“Sweet” is too simple: Appreciating late harvest wines
By Panos Kakaviatos for wine-chronicles.com
9 July 2015
Some people shrug. Many who dislike “sweet” wines base their judgment on supermarket shelf stuff, the kind of wine that is merely sticky (and/or sweet), without vivaciousness from balancing acidity and/or intriguingly complex flavors and aromas from botrytis-derived spice.
Yet some of the world’s greatest wines are “sweet”. Most readers have heard of Yquem. And I am certain you have come across Klein Constancia Estate or Domaine Disznoko or Weingut Dr. Loosen. In fact great “sweet” wines can be found worldwide.
Why the quotation marks? Because that adjective diminishes the complexities of truly fine late harvest wine. At least for serious producers.
Yes, you can start with fabulous fungus
Also known as “noble rot” (pourriture noble in French, Edelfäule in German), botrytis tends to develop later in the harvest period, shriveling grapes, removing water and leaving behind concentrated fruit sugars, minerals and natural acids, yielding a more viscous juice. The fungus typically occurs when warm, dry and sunny conditions follow early morning humidity, generated from nearby lakes and rivers. Take for example the famous Ciron – a tributary of Bordeaux’s Garonne river – which has cooler waters than the Garonne.
In autumn, when the climate is warm and dry, the different temperatures from the two meet to produce mist that descends upon the vineyards from evening to late morning. The mist promotes the development of the Botrytis cinerea fungus. And it results in utterly delicious wines such as the Château Climens 2008, which was served as an aperitif wine before a superb dinner at Château Margaux on June 15. It was brisk, full of verve, and yet soft fleshy and rich at the same time – with intriguing spice. Served at a cool temperature on a warm and sunny day, just delicious.
Its long and pristine finish perfectly matched tasty hors-d’oeuvres served at Margaux ahead of dinner. So late harvest wines can be served as starters.
Even on a hot day.
Take for example Albert Mann, one of the best producers in Alsace, for a wide variety of wines including sparklers and dry Riesling. In the video below, I am savoring their Gewürztraminer Vendanges Tardives Altenbourg 2012, a late harvest wine made from grapes on vines grown on a limestone-marl terroir. Brisk and fresh, the wine is pleasingly juicy and fruity, with white stone fruit and quince and kiwi. The palate is also treated to touches of spice. Thoroughly enjoyable on a hot summer day!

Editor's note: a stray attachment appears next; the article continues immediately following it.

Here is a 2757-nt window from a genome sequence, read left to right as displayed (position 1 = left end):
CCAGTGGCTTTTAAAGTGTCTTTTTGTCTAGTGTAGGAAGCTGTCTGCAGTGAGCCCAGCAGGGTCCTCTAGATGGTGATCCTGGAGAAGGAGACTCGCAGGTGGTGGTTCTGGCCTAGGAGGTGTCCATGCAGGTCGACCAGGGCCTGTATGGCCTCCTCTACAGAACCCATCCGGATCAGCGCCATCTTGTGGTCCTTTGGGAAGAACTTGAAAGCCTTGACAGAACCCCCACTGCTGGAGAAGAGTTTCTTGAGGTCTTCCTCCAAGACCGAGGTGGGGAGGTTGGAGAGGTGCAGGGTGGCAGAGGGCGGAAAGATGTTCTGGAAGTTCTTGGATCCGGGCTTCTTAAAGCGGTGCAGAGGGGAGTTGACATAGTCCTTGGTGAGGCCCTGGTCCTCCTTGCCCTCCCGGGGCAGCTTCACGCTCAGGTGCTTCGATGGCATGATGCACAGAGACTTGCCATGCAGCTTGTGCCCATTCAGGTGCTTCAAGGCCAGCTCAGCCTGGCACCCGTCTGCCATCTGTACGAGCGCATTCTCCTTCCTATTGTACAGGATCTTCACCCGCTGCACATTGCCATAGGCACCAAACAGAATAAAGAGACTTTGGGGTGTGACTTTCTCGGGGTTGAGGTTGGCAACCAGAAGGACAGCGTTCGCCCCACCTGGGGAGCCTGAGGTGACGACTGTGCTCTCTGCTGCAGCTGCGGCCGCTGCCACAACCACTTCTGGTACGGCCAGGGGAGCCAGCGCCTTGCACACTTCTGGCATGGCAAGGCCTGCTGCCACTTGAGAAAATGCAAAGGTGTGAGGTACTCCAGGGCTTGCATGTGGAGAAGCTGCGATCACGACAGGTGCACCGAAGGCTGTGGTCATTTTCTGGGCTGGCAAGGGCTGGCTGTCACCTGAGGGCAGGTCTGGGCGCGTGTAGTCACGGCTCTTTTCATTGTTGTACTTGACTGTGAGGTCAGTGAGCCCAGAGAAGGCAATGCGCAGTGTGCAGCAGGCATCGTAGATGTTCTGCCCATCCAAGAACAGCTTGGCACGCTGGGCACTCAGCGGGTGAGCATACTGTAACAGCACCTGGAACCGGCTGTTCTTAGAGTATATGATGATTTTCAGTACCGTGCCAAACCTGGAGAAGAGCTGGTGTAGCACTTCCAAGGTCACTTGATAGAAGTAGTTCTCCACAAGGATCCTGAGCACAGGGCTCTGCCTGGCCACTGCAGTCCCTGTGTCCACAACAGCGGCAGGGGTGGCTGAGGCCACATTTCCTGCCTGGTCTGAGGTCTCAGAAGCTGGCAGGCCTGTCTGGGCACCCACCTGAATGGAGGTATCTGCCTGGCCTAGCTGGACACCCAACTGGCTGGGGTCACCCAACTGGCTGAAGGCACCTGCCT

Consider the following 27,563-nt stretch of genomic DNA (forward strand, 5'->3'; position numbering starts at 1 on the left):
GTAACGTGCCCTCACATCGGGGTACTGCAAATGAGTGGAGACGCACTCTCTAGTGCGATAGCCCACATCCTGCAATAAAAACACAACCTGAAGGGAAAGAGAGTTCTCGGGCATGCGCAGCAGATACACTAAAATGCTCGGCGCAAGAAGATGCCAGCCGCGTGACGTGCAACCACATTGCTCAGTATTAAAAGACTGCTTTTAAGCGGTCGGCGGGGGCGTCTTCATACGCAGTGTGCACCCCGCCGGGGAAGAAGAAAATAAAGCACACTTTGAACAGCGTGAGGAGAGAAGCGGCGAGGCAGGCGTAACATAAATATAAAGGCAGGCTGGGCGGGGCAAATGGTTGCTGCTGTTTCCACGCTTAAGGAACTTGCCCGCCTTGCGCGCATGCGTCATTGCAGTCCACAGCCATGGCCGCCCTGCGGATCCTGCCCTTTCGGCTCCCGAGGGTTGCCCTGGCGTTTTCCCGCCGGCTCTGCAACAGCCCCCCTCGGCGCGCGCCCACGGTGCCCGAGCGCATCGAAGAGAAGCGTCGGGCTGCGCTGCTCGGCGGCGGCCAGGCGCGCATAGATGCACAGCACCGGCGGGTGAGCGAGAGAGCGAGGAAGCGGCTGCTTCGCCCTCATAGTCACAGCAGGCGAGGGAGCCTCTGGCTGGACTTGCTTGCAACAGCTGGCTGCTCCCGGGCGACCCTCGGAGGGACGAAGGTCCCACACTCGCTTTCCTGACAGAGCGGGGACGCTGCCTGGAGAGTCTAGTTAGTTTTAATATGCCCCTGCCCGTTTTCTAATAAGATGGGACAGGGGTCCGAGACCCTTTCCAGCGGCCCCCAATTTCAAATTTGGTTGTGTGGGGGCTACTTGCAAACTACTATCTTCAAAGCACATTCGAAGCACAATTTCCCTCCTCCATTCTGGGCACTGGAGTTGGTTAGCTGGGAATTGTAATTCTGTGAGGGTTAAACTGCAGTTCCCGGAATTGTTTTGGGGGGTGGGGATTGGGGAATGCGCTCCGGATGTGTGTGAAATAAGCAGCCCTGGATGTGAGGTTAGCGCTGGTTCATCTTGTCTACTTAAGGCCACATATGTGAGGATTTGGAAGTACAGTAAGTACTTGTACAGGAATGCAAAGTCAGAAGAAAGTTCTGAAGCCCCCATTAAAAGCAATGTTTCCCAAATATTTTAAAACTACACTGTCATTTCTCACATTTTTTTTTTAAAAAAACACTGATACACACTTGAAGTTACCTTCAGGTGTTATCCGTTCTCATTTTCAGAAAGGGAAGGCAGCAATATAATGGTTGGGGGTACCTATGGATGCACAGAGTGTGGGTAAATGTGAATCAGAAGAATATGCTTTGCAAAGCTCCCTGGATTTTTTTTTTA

So late harvest wines are not merely dessert wines.
Although I would not go as far as having Sauternes with raw oysters, as some people insist with passion. Personally, I prefer crisp and dry whites like Chablis. In any case, late harvest wines are more flexible than one may think. I recall enjoying Sauternes for an entire meal with the owners of Château Raymond Lafon some ten years ago. The main course – pork filet served in an exotic mango sauce – was perfectly matched by an older Raymond Lafon.
At the Margaux dinner, guests enjoyed excellent reds from across the Medoc. There was an impeccable Château Margaux 1985 for the main course, for example. But the dinner began and ended with late harvest wine. At the end of the dinner, for an utterly delectable vacherin with exotic fruits, participants enjoyed what proved to be (at least for me) the very best wine of the dinner: Château d’Yquem 1988.
I do not have the chance to enjoy Yquem nearly as often as I would like as the cost is prohibitive, but each time I have done so with people who a priori do not like “sweet” wines, they join the ranks of the converted.
Yquem has a unique and precocious terroir in Sauternes permitting the easy development of botrytis and resulting in beguiling wines – with sumptuous spicy and fruit-driven aspects – that certainly have much residual sugar, but also balancing acidity. The 1988 was magnificent because of its particularly high acidity that matched very well its high residual sugar. Over one quarter of a century of aging in bottle has given the wine great complexity, with floral and dry fruit aromas and flavors as well as spice. The customary intensity of flavor and concentration one expects from this great property was there, too. Indeed, over time – over decades – the wine evolves in such a way that the sweetness is less pronounced. The color changes from bright lemon to amber – as with most Sauternes. And you can see in the photo, above, that the color of the wine is darker than a young Sauternes such as the Yquem 2009, tasted at the Les Vins Liquoreux du Monde, and pictured below.